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The Deer Head Inn and Deer Head softball tournament were institutions in Rockland County for more than two decades. The tournament, based at the Deer Head Inn field in West Nyack, was widely regarded as one of the most prestigious circuits in the New York metropolitan region. If you played well, your reputation was embossed in gold in the eyes of the greater softball community.

The Deer Head Inn was a bar and restaurant purchased by Vic Alfieri Sr. and his brother-in-law, Ernie Capobianco, in 1958. They operated the establishment until 1987, when it was sold. The Deer Head tournament, held at the field behind the Inn, was started in 1966 by Jack Cuff of Clarkstown and taken over by Vic Alfieri Jr., his father and uncle in 1968. The invitational tournament attracted anywhere from 50 to 75 teams from throughout the tri-state area in a given year, with a high-water mark of 88 teams during its heyday in the 1970s. The tourney ran from mid-July to mid-October on one field, although at one time an extra field was acquired from the Town of Clark- stown near its sanitary landfill – the inelegantly named “Dump Field” – to enable 12 or 13 games to be played per day. In fact, that field was favored by former Yankee farmhand and Haverstraw legend Jo Jo Mackey, whose slick infield play for the Orange Lantern team impressed Vic Jr. enough to merit a Gold Glove award. “You played great in the games in front of me,” Vic Jr. told him. Mackey replied, “Yeah, but I made six errors at the Deer Head field!”

Mackey was just one of dozens of high-caliber players to grace the Deer Head tournament during its 31-year run from 1966 to 1996. Howie Pierson of Piermont, like Mackey an ex-minor leaguer (with the Phillies) and fellow County Hall of Famer, once hit a ball that cleared the trees beyond the left-field fence, a prodigious blow that eyewitness Vic Jr. says “probably landed in the swamp somewhere in the Hackensack River. He must have hit it 400 feet or more.”

Among the many other talented players who made their mark at Deer Head were former Yankee infielder Phil Linz, Rockland Softball Hall of Famer Don Kastner – a speedy outfielder with a patented diving catch – infielder Bob Tortorello, and profes-
sional players Art Lopez, Jim and Pete Bouton, and Al Benza.

When the discussion turns to teams that competed at Deer Head, Apollo 12 stands at the pinnacle. The year 1968 was a turbulent time for race relations in America, and Rockland was not immune from the tensions. However, Vic Jr., then in his first year as tournament director, felt that having an African-American team in the tournament would be a step toward fostering closer relations in the community. With the blessing of his father and Uncle Ernie, he recruited an all-black team sponsored by the Drift Inn, a bar in Nyack.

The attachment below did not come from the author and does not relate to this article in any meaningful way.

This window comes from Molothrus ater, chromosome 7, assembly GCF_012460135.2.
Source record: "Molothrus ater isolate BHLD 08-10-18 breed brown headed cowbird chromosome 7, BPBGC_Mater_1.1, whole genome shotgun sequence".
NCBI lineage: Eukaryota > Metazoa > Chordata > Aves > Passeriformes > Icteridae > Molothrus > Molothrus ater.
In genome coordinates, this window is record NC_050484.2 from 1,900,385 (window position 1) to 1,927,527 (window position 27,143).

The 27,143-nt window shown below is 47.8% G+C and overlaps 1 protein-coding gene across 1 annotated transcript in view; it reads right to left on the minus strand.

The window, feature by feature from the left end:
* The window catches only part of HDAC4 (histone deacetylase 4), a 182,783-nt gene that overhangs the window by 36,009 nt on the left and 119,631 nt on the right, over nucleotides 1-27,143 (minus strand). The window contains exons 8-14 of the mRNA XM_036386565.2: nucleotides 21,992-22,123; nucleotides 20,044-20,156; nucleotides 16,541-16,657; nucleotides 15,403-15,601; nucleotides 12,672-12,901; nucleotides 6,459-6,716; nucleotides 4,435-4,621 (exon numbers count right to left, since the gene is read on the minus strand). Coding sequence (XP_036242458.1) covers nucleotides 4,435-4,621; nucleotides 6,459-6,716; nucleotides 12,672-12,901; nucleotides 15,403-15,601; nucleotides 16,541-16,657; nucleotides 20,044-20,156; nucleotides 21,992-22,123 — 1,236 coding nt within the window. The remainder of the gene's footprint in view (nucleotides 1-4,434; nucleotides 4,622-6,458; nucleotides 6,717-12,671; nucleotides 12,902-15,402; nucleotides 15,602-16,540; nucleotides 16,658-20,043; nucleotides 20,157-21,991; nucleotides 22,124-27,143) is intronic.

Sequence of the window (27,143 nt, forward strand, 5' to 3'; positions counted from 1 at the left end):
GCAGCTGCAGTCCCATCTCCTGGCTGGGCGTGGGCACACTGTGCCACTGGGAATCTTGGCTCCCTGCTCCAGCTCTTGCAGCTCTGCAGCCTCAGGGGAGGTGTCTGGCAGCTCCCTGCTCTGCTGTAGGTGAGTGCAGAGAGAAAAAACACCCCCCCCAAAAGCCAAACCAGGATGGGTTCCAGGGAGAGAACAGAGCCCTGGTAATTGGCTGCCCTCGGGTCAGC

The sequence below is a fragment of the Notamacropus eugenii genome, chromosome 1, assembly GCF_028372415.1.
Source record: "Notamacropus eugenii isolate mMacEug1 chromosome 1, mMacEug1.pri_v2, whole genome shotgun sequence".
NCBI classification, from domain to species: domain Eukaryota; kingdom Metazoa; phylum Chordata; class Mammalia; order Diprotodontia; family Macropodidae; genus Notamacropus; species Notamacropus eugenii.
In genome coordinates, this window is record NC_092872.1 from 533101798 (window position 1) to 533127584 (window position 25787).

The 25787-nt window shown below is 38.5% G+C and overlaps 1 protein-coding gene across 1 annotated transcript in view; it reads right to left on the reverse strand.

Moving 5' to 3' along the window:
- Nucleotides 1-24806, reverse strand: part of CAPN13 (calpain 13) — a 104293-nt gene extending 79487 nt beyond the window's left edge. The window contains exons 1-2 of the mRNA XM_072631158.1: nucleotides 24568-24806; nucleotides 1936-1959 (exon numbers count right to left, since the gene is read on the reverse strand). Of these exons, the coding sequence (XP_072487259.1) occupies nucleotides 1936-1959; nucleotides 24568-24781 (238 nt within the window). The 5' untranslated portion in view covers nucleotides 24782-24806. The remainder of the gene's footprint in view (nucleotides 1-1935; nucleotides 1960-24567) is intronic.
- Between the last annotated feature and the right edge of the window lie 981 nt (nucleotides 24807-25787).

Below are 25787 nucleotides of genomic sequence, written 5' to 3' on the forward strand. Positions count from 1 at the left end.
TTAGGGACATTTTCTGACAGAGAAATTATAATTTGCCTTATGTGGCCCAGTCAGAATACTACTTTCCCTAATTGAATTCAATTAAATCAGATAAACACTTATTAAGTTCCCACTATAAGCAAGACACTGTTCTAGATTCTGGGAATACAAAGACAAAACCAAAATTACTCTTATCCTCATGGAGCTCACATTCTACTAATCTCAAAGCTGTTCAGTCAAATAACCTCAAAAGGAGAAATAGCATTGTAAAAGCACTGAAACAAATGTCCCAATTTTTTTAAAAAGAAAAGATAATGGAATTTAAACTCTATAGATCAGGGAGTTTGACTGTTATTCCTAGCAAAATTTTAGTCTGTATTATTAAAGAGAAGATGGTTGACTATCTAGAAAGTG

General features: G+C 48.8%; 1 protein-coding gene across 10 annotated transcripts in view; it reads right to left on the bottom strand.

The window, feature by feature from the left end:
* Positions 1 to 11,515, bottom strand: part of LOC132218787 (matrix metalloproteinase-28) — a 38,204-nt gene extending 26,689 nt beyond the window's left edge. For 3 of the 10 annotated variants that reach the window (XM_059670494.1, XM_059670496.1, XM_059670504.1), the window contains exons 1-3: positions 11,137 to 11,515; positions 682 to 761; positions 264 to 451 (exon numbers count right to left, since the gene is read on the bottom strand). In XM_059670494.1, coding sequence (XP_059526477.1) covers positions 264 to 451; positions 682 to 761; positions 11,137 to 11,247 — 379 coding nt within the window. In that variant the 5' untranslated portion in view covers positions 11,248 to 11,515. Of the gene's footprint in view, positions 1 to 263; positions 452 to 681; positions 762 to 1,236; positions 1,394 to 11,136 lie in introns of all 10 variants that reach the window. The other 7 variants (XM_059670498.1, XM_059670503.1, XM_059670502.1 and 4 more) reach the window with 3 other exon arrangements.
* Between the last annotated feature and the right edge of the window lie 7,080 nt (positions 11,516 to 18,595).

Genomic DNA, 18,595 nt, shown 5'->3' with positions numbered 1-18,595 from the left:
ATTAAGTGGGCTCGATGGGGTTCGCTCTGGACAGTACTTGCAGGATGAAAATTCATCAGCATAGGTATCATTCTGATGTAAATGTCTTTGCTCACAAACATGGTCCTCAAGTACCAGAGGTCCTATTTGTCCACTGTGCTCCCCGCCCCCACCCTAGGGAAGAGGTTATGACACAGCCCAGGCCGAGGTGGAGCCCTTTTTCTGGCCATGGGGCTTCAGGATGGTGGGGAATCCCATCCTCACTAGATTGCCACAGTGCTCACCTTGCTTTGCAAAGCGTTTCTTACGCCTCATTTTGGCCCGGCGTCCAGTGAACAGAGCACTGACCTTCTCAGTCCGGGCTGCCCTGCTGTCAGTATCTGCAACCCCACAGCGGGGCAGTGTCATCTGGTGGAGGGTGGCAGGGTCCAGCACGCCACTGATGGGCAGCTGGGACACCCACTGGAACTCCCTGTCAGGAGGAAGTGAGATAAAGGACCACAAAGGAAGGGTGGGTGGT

“I had graduated from Nyack High School and knew the history of the area,” Vic Jr. says. “I felt that what was happening at the time in Nyack wouldn’t translate into any [negative] action on the ball field. It was a different world on the field of play; things would not spill over.” Vic Jr.’s assessment was accurate. The Drift Inn team, which became known as Apollo 12, won the tournament a few years later and added three more championships for a total of four, a record never broken. The team was managed and sponsored by Ted Davis and Bo Welsch, who like Vic Jr. are members of the Rockland County Softball Hall of Fame.

The roster of marquee teams at Deer Head is long and distinguished, but any grouping of top-tier clubs in the tournament must include Orange Lantern, a multiple-time champion, Camp Hill Day Camp, Holt Landscaping, Tumble Inn from Haverstraw, Andy’s Men’s Wear and Modern Auto Body, among others. Leo’s Ivy Shop, a team of predominantly Hispanic players from Haverstraw that Vic Jr. recruited, triggered a trend at Deer Head in the early 1970s that caught on around softball diamonds throughout the country, he says. Leo’s players were aggressive base runners, running all-out to first, taking the turn toward second and frequently stretching singles into doubles. At that time the short fielder was normally positioned behind second base or as a fourth outfielder, but teams at Deer Head started moving their short fielder to directly over second base to try to thwart the swift Leo’s base runners. Thus was born the “over second-baseman” – an innovation that quickly spread as the need arose on playing fields everywhere.

Vic Jr. remained the primary tournament director until 1988 when he was elected a town judge in Clarkstown. He stepped down as director because judges were prohibited by law from raising money for charity, and the tournament was a charitable fund-raiser. The tournament was taken over in 1988 by Vic Sr., Ernie, Bob Augat and Tony Milewski. Augat immediately came up with the idea for sponsor signage on the outfield walls and the tournament generated $10,000 in signage that first year, Vic Jr. says. Generous sponsorship by OTB also enabled Deer Head to contribute more toward its charitable beneficiaries, the most notable of which were ARC, Jawonio, Venture, and Rock- land Friends of Autistic Children.
The tournament continued until 1996, when the property was sold and the field developed for residential homes. Vic. Sr. is deceased, and Ernie Capobianco is in his 90s but “still active,” Vic Jr. says. Vic Jr. has been a Rockland County Court judge since 2006.